It was then home to the rock and live music club during the 60s. According to news portal Zemunske Novine, the famous writer David Albahari often dj-ed in the club.
The sale was subject to an agreement that the synagogue would serve as a cultural centre. That understanding came to an end after Vojislav Seselj became president of the Zemun municipality in 1996.
According to Nedeljnik magazine, Seselj firmly believed that as the synagogue was the property of the local government, the municipality should choose how it was used.
As a consequence, the municipality began leasing the former synagogue to private catering companies.
Ria Beherano, JOZ secretary, told BIRN that the organisation plans to ensure the synagogue once again opens a cultural centre that will organise various events. As the scheduled take over date is still one year away, Beherano said that no concrete plans have yet been agreed.
JOZ began fundraising in 2005 in order to buy the property back from the Zemun municipality. However, according to Beherano, they weren’t able to raise enough cash.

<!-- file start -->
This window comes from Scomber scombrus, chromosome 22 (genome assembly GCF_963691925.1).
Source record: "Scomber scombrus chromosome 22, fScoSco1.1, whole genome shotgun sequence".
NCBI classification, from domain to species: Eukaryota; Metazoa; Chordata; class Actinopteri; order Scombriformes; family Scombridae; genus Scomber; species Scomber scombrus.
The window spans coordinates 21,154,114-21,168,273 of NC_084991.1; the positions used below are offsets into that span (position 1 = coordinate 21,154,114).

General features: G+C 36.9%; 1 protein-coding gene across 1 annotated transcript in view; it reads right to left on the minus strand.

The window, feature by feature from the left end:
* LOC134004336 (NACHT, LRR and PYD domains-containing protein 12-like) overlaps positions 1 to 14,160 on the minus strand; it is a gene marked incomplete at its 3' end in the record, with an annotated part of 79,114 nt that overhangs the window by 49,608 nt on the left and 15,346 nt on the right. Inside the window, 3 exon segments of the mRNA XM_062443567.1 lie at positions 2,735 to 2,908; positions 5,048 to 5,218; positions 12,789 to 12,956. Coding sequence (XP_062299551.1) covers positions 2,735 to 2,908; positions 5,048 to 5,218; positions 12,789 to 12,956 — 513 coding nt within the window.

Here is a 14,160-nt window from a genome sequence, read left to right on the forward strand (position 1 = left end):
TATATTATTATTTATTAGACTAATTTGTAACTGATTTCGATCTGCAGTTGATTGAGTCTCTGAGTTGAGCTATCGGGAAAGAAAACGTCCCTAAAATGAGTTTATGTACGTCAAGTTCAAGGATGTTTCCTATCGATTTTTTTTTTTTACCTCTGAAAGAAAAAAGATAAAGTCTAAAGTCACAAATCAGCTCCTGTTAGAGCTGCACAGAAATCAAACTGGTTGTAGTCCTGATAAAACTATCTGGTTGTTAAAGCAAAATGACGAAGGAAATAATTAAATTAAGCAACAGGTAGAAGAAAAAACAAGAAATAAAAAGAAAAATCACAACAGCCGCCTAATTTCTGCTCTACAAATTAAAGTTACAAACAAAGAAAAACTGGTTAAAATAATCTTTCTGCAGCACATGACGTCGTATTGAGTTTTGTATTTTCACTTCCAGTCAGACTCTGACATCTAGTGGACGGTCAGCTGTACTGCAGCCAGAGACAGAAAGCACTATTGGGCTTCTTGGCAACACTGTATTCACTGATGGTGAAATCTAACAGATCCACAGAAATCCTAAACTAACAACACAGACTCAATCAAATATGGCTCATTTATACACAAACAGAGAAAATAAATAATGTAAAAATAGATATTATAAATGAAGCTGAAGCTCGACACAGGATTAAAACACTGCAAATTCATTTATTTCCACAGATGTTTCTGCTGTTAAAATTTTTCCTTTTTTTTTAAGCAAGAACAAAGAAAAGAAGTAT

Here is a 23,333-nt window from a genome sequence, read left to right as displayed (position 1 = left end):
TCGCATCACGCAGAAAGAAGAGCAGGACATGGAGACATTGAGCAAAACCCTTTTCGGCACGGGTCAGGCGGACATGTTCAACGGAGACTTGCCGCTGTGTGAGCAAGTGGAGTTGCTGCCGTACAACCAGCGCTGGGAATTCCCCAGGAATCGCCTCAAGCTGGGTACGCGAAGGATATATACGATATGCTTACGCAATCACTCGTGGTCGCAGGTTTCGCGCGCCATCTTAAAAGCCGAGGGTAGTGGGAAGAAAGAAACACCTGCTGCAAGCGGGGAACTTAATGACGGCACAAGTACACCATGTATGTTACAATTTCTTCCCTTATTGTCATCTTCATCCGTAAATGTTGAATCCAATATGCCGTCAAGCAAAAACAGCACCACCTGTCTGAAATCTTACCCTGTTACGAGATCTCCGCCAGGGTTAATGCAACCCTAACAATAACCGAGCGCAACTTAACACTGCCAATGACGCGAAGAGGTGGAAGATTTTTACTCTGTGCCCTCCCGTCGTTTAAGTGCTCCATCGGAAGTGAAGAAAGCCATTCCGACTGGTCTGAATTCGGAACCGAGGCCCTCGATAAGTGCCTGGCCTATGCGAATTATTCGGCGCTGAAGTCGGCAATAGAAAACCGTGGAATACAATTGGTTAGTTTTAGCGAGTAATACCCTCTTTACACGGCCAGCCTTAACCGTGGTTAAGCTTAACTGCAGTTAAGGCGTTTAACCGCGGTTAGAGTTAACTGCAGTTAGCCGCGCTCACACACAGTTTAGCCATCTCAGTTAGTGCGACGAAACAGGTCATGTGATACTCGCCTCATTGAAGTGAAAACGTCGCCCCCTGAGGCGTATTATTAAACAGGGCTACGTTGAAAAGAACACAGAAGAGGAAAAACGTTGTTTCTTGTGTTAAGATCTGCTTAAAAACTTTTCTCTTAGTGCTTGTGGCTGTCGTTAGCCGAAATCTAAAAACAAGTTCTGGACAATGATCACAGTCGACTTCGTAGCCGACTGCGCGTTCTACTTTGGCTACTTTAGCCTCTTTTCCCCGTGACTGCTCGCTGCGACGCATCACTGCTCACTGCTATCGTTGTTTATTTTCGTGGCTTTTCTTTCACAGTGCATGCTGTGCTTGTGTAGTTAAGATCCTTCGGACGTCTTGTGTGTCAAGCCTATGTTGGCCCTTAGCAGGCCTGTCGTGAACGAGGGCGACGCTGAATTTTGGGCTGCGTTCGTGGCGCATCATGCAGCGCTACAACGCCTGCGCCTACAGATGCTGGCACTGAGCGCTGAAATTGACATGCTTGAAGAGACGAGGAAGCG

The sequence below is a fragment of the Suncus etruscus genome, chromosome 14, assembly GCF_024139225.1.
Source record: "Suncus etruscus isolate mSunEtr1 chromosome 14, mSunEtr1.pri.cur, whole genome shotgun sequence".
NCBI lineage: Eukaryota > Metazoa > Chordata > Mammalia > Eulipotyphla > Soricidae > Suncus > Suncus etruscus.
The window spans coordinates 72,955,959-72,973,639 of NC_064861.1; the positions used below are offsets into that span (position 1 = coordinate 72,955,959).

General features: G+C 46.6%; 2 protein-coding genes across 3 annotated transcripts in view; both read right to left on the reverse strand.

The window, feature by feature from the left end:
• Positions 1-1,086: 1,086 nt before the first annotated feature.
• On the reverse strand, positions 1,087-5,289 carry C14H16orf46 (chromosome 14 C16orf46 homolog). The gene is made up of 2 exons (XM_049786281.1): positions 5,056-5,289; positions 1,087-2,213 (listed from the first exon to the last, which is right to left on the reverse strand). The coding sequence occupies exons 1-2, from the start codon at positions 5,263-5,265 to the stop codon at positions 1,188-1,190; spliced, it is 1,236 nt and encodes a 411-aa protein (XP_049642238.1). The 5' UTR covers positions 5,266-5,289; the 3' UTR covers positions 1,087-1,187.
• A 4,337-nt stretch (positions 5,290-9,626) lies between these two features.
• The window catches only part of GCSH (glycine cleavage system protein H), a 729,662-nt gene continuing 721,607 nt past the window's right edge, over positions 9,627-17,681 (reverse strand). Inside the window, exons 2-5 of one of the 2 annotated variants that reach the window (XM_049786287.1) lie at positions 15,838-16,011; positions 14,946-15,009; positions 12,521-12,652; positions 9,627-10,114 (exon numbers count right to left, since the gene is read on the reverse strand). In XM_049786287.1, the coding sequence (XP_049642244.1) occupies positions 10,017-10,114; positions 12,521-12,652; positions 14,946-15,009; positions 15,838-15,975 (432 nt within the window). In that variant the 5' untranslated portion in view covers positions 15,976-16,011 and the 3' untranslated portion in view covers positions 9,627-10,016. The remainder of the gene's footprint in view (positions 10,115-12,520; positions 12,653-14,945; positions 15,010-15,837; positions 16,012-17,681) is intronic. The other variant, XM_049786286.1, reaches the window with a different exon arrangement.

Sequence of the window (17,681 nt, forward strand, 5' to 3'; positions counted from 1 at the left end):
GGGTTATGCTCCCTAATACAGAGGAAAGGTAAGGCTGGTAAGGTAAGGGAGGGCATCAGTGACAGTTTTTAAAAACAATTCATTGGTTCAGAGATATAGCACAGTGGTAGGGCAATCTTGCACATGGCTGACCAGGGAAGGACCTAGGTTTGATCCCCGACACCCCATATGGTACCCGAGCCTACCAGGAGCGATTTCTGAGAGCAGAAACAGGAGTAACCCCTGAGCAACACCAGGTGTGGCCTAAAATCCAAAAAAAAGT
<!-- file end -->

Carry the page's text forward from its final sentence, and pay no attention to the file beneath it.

Instead, she said, they managed to agree a deal with the municipality that the building would be returned to them once the Sac restaurant lease expired with the help of the Serbian Agency for Restitution in May 2016.
The agency is in charge of property restitution and compensation claims, and the synagogue was returned according to the Serbian Law on Restitution of Property to Churches and Religious Communities.
Beherano said that other buildings in the area, including a Jewish school in the centre of Zemun, were also once the property of JOZ but were also sold to the Zemun municipality in the aftermath of the war.
She said the synagogue was returned on the understanding that JOZ would not lodge any further property claims.
If everything goes according to the plan, Sac will be operating here until the building is in 2018 once again a cultural centre; but this time in the hands of JOZ.
This article was published in BIRN's bi-weekly newspaper Belgrade Insight.